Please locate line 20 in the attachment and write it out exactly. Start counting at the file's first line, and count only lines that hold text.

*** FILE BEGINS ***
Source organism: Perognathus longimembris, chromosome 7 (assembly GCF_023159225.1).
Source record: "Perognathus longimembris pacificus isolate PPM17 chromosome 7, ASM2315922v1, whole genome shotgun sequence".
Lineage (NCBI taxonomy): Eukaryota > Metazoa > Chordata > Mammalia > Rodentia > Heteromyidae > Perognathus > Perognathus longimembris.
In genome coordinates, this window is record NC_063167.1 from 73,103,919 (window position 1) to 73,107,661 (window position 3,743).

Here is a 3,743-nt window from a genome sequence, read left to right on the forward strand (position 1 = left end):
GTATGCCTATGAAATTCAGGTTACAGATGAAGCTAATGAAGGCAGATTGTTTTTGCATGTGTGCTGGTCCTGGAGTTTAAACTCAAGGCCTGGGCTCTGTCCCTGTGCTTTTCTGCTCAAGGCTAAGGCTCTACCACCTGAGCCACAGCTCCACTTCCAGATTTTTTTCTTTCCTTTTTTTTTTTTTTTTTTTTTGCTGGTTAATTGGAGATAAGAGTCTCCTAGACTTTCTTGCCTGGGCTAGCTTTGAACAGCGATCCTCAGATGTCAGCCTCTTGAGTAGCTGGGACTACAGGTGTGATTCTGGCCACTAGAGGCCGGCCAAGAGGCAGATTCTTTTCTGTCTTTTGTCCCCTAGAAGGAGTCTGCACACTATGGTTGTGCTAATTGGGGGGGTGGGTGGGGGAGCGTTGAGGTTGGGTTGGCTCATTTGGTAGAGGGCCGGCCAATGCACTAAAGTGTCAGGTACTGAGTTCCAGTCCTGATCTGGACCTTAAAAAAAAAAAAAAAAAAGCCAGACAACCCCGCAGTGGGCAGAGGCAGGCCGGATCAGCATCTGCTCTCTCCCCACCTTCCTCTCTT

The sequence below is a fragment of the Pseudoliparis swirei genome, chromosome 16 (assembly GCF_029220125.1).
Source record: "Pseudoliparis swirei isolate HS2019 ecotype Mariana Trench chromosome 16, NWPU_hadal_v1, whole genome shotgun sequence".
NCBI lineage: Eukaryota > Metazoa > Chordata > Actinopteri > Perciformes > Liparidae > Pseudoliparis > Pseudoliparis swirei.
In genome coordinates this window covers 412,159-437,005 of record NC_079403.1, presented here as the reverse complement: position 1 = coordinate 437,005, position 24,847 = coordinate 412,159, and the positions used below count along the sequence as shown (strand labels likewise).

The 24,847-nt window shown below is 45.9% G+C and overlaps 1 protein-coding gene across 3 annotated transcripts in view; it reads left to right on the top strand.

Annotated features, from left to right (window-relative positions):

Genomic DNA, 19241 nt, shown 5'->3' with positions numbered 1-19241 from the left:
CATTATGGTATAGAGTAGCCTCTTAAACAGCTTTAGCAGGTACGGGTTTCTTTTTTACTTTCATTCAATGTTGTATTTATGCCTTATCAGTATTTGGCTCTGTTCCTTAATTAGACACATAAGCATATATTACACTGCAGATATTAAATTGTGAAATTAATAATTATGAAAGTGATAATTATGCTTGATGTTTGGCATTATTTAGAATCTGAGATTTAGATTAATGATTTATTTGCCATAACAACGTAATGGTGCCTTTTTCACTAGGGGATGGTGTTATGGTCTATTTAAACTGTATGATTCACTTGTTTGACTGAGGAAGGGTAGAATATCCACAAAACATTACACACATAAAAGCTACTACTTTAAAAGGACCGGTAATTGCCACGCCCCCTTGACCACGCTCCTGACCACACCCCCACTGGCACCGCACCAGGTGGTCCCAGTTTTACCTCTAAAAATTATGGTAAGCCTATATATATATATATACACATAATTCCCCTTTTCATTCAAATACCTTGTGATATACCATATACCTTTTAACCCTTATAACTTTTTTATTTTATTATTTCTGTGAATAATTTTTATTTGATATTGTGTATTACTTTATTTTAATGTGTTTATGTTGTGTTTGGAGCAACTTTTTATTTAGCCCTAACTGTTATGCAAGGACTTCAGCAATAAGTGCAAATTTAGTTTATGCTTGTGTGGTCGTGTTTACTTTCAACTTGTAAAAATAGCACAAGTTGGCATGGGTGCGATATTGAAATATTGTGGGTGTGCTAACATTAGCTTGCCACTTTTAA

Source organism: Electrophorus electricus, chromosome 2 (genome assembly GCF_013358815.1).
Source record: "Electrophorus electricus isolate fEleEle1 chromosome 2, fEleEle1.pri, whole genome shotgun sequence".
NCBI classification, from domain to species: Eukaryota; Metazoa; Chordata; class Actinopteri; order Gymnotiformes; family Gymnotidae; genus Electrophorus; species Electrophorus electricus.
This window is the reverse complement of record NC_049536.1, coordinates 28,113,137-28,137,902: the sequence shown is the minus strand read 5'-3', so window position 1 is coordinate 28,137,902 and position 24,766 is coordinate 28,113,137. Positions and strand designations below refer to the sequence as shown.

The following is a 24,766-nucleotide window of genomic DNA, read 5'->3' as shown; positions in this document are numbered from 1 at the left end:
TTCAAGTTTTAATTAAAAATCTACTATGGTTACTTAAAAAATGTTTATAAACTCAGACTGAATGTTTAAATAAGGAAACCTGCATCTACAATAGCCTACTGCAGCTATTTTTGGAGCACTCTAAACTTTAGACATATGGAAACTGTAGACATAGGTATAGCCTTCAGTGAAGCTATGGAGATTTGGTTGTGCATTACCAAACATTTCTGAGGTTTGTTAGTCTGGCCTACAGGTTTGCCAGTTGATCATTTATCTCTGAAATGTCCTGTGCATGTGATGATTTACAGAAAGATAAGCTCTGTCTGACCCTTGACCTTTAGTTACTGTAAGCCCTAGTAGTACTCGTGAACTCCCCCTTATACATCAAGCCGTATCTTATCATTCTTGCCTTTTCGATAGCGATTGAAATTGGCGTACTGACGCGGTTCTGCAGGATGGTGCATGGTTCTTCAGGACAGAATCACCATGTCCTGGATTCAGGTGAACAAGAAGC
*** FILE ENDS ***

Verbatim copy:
TTCAAGTTTTAATTAAAAATCTACTATGGTTACTTAAAAAATGTTTATAAACTCAGACTGAATGTTTAAATAAGGAAACCTGCATCTACAATAGCCTACTGCAGCTATTTTTGGAGCACTCTAAACTTTAGACATATGGAAACTGTAGACATAGGTATAGCCTTCAGTGAAGCTATGGAGATTTGGTTGTGCATTACCAAACATTTCTGAGGTTTGTTAGTCTGGCCTACAGGTTTGCCAGTTGATCATTTATCTCTGAAATGTCCTGTGCATGTGATGATTTACAGAAAGATAAGCTCTGTCTGACCCTTGACCTTTAGTTACTGTAAGCCCTAGTAGTACTCGTGAACTCCCCCTTATACATCAAGCCGTATCTTATCATTCTTGCCTTTTCGATAGCGATTGAAATTGGCGTACTGACGCGGTTCTGCAGGATGGTGCATGGTTCTTCAGGACAGAATCACCATGTCCTGGATTCAGGTGAACAAGAAGC